amples of a thoroughly good workman in his art. Gastineau also devoted a great deal of his time to teaching, both privately and at various schools. Early in life he built for himself a house, Norfolk Lodge, in Cold Harbour Lane, Camberwell, and continued to reside there until his death on 17 Jan. 1876 in his eighty-sixth year. He was then the oldest living member of the Old Society of Painters in Water-colours. He left a family, one of whom, Maria Gastineau, was also a water-colour painter of some distinction. At the South Kensington Museum there are by him ‘Penrhyn Castle’ and ‘Netley Abbey.’ Few comprehensive exhibitions of water-colour paintings have been without some example of his art. Some views in Scotland by him were published in lithography, which he seems to have occasionally practised himself. His favourite subject was scenery of a wild and romantic character.
[Art Journal, 1876, p. 106; Builder, 1876, p. 108; The Year's Art, 1885; Redgrave's Dict. of Artists; Graves's Dict. of Artists, 1760–1880.]
GASTRELL, FRANCIS (1662–1725), bishop of Chester, born at Slapton, Northamptonshire, on 10 May 1662, and baptised the day of his birth, was the second of the two sons of Henry Gastrell of Slapton, a gentleman of property, descended from the Gastrells of Gloucestershire, by Elizabeth, daughter of Edward Bagshaw (d. 1662) [q. v.], of Morton Pinkney, Northamptonshire. The father died in early life, and left two sons and two daughters. Edward, the eldest son, inherited the family estate; Francis, the second, was in his fifteenth year admitted on the foundation at Westminster under Busby, and elected student of Christ Church, Oxford, 17 Dec. 1680. He graduated B.A. 13 June 1684, and M.A. 20 April 1687. He was ordained deacon 29 Dec. 1689, and priest 25 June 1690. On 23 June 1694 he proceeded B.D., probably because in that month he was elected preacher at Lincoln's Inn. In 1696 he published anonymously ‘Some Considerations concerning the Trinity, and the ways of managing that Controversy.’ He appears to combat Sherlock, dean of St. Paul's, more as a mediator than a partisan. The ‘Considerations’ were approved by John Scott [q. v.], author of the ‘Christian Life,’ and have been reprinted by Bishop Randolph in his ‘Enchiridion Theologicum,’ 1792. Sherlock replied in 1698, and Gastrell rejoined in a ‘Defence of the Considerations’ in the same year. In 1697 Archbishop Tenison appointed Gastrell Boyle lecturer, much to the mortification of Evelyn, who desired the reappointment of Bentley. Bentley, however, said himself that Gastrell was well fitted for the task. The Boyle lectures were published as ‘The Certainty and Necessity of Religion in general; or the first Grounds and Principles of Human Duty Established,’ 1697. In 1699 he published a continuation entitled ‘The Christian Revelation and the Necessity of believing it established; in opposition to all the Cavils and Insinuations of such as pretend to allow Natural Religion and reject the Gospel’ (2nd edition, 1703). Bishop Van Mildert quotes this book in his appendix to his own Boyle lectures, and styles Gastrell a forcible writer.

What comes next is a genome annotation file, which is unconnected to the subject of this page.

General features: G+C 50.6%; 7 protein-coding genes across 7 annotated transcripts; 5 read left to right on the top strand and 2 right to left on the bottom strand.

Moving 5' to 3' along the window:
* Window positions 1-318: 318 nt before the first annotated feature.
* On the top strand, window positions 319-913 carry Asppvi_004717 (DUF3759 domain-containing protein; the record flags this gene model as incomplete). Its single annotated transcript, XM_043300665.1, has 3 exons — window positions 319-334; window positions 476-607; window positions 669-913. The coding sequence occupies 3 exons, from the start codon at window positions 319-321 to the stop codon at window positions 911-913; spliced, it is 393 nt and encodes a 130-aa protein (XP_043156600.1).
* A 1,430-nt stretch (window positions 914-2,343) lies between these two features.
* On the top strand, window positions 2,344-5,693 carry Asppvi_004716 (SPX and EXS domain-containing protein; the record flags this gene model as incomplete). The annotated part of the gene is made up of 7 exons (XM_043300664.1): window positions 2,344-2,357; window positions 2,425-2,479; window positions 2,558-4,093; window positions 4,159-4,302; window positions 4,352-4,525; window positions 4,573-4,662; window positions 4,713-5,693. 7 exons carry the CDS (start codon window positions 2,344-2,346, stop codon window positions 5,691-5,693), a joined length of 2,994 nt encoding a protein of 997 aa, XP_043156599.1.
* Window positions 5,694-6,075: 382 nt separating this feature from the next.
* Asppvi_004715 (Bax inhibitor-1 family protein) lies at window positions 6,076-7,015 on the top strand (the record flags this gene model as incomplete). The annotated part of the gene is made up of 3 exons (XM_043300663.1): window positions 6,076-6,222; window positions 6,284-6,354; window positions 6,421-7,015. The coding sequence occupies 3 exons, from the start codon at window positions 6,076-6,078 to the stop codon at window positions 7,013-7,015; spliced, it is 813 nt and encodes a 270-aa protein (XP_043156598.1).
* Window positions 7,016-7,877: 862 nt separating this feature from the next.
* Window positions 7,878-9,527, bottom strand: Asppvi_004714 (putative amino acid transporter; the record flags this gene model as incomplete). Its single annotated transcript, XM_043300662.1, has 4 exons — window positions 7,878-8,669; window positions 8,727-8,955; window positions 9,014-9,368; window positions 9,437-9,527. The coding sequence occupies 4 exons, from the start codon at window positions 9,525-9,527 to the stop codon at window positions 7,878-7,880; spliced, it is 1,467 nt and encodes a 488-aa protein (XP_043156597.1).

These works attracted the attention of Harley, afterwards Earl of Oxford. On 13 July 1700 Gastrell commenced D.D., and in the following year, when Harley was appointed speaker of the House of Commons, he nominated Gastrell chaplain, and in January 1702–3 he was installed canon of Christ Church. On 20 Aug. 1703 he married, at the church of St. Helen, Bishopsgate, his kinswoman, Elizabeth, only daughter of the Rev. John Mapletoft, professor of physic in Gresham College, rector of Braybrooke, Northamptonshire, and vicar of St. Lawrence, Jewry. On 19 Jan. 1704 he preached a sermon, afterwards printed, before the House of Commons upon the fast day ‘for the present war and the late dreadful tempest.’ In 1705 he contributed towards the rebuilding of Peckwater Quad at Christ Church. In 1707 he preached a sermon on religious education at the annual meeting of the charity children, the result of the movement for the education of the poor begun in 1697. In the same year (1707) his ‘Christian Institutes, or the Sincere Word of God,’ one of his most popular works, appeared. It was translated into Latin by A. Tooke, Gresham professor of geometry, 1718. Many abridgments have been published. In 1708 appeared anonymously ‘Principles of Deism truly represented’ (2nd edition, 1709), which has been attributed to Gastrell. In 1711 he was proctor in convocation for the chapter of Christ Church, and was nominated a queen's chaplain. In 1712 he published a sermon preached before the queen, and in 1714 another before the House of Lords. On 4 April 1714 he was consecrated bishop of Chester at Somerset House Chapel. He resigned the preachership of Lincoln's Inn, but was allowed to hold his canonry of Christ Church in commendam. In 1714 he published anonymously ‘Remarks upon the Scripture Doctrine of the Trinity by Dr. Samuel Clarke.’ Clarke, in his ‘Reply to Mr. Nelson,’ acknowledges the fairness and ability of his antagonist. Gastrell had in 1711 been appointed one of the commissioners for building fifty new churches